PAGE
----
by Matthew Neve Published 01/10/2010
I have, for some time, been chewing over the idea of an article on intellectual property (IP). ‘Some time’ actually goes back to a European conference on medical illustration at which we were entertained by a lawyer from the Manchester practice, Gray and Co, on the vagaries of intellectual property. As a law practice, IP is a speciality that they offer. The reason for starting off like this is that neither Mathew Neve nor I are lawyers, so you must not take the article below as a perfect interpretation of the law as it stands. If you think you have been seriously damaged by an IP matter, take professional advice. The article will hopefully give you an idea about how to prevent abuse in the first place. There is a plain man’s guide to the Copyright, Designs and Patents Act 1988 which, along with some amendments to bring the UK into line with the European Union, is the current law. It may be found at:
Matters of patents, copyright and trade marks are now handled by The Intellectual Property Office (since April 2007), which is an operating name of the Patent Office. The Patent Office is an Executive Agency of the Department for Business, Innovation and Skills with Vince Cable as the minister. They have an excellent website at: http://www.ipo.gov.uk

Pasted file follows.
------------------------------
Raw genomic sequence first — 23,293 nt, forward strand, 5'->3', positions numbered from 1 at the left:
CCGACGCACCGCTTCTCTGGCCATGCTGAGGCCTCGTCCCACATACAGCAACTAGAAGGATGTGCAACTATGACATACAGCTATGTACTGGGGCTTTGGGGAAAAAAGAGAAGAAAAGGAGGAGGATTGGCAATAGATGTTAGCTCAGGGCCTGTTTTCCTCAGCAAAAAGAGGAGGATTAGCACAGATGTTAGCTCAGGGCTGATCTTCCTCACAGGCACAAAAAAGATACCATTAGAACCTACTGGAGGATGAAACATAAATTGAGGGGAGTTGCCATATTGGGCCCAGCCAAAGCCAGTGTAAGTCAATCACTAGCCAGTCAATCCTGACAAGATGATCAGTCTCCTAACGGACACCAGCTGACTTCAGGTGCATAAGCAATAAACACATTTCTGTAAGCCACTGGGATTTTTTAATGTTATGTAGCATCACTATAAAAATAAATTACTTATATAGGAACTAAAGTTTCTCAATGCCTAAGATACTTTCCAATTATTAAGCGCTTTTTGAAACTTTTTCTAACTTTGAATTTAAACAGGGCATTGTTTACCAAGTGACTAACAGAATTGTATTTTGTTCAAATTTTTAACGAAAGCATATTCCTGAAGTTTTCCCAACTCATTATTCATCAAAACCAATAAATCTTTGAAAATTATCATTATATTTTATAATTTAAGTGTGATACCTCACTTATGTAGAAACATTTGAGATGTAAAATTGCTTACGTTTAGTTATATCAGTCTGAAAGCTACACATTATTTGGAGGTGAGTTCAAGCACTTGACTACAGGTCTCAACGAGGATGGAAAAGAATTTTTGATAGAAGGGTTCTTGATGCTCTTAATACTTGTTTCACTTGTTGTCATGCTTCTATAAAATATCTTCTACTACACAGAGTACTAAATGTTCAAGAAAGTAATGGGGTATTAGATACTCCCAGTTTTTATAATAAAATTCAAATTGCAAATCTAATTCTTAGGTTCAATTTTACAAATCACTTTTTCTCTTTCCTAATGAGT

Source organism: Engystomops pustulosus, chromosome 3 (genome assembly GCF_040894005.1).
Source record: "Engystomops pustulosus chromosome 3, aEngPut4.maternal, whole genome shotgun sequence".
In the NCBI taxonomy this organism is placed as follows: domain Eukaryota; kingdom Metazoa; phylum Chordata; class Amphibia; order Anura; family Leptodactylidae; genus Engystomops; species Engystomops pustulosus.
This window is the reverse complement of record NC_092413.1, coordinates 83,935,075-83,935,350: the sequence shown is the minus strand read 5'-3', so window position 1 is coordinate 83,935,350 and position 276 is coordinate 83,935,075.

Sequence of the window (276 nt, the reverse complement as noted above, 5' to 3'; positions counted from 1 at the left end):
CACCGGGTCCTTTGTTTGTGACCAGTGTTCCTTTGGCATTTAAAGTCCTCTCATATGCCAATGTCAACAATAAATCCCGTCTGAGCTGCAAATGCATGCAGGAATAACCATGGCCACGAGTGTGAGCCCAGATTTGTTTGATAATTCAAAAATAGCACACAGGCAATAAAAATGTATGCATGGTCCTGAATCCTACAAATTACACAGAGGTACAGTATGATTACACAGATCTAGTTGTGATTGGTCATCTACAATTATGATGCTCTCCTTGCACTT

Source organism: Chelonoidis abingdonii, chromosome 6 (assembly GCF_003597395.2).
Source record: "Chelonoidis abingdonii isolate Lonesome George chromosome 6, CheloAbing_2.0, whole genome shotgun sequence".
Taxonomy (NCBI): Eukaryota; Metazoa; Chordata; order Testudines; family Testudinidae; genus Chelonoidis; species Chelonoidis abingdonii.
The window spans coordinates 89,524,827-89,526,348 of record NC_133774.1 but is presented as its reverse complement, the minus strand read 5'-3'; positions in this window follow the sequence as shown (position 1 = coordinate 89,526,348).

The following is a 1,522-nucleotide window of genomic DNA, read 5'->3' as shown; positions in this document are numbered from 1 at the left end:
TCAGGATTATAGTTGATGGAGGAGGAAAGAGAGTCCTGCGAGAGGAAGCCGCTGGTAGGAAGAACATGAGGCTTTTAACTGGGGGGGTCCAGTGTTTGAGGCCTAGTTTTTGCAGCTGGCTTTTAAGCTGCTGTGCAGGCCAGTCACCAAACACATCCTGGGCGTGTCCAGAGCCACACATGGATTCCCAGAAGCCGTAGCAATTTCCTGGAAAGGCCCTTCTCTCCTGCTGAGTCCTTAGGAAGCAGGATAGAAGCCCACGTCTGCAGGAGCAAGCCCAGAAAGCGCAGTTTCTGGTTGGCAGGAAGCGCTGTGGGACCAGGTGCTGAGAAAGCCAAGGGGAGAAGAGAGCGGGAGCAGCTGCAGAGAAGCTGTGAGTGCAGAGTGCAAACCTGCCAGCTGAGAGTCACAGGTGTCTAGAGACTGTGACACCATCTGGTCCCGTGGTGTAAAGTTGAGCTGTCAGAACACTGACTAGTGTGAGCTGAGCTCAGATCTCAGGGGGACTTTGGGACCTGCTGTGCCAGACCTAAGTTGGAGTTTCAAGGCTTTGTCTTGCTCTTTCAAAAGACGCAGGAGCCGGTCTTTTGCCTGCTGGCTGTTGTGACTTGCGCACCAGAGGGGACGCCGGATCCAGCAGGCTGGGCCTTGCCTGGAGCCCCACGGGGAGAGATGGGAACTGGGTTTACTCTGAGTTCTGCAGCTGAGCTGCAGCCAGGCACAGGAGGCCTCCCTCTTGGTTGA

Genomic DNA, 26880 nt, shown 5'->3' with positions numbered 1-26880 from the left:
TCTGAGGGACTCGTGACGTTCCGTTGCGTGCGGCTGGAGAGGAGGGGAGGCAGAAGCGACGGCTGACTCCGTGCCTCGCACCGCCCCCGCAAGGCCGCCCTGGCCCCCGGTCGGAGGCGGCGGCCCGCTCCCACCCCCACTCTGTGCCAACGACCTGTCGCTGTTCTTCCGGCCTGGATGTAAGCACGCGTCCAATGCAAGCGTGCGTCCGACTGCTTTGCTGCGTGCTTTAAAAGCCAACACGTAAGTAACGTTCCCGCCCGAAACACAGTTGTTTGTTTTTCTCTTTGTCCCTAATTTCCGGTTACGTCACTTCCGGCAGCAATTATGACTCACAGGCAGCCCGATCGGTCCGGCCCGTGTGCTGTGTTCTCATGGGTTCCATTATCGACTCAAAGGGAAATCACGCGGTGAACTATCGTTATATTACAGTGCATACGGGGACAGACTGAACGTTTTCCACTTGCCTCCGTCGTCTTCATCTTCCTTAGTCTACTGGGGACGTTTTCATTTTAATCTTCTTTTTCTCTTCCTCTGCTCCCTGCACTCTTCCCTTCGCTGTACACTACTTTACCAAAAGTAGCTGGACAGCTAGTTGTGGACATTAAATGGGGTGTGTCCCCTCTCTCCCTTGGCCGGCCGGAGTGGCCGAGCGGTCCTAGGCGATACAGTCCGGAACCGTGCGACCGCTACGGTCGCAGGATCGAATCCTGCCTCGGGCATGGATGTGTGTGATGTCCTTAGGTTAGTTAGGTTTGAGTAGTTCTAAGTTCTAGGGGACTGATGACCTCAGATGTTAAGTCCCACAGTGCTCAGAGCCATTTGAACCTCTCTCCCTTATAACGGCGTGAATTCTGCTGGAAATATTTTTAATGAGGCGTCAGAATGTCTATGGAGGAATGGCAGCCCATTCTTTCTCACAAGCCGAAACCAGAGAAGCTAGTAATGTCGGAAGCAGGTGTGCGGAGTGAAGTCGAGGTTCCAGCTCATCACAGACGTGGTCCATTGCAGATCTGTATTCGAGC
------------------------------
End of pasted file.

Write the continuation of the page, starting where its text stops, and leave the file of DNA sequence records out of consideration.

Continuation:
And finally before we start, never forget that the public at large have a very poor understanding of copyright. Typically they imagine that if they have paid you to attend and photograph their weddings that they, de facto, become the copyright owners of the images. This was perfectly illustrated by an incident in which one of our members was persuasively invited into a client’s house (when delivering the finished album) to see the “lovely blow-up that **** did for me, off your proofs” framed and hanging on the wall. The innocence with which the incident unfolded confirms the lack of knowledge out there!
As this is something a photographer faces every day I decided to explain some of the misconceptions of copyright and set myself a small challenge to find out supermarkets’ ways of dealing with potential copyright theft.
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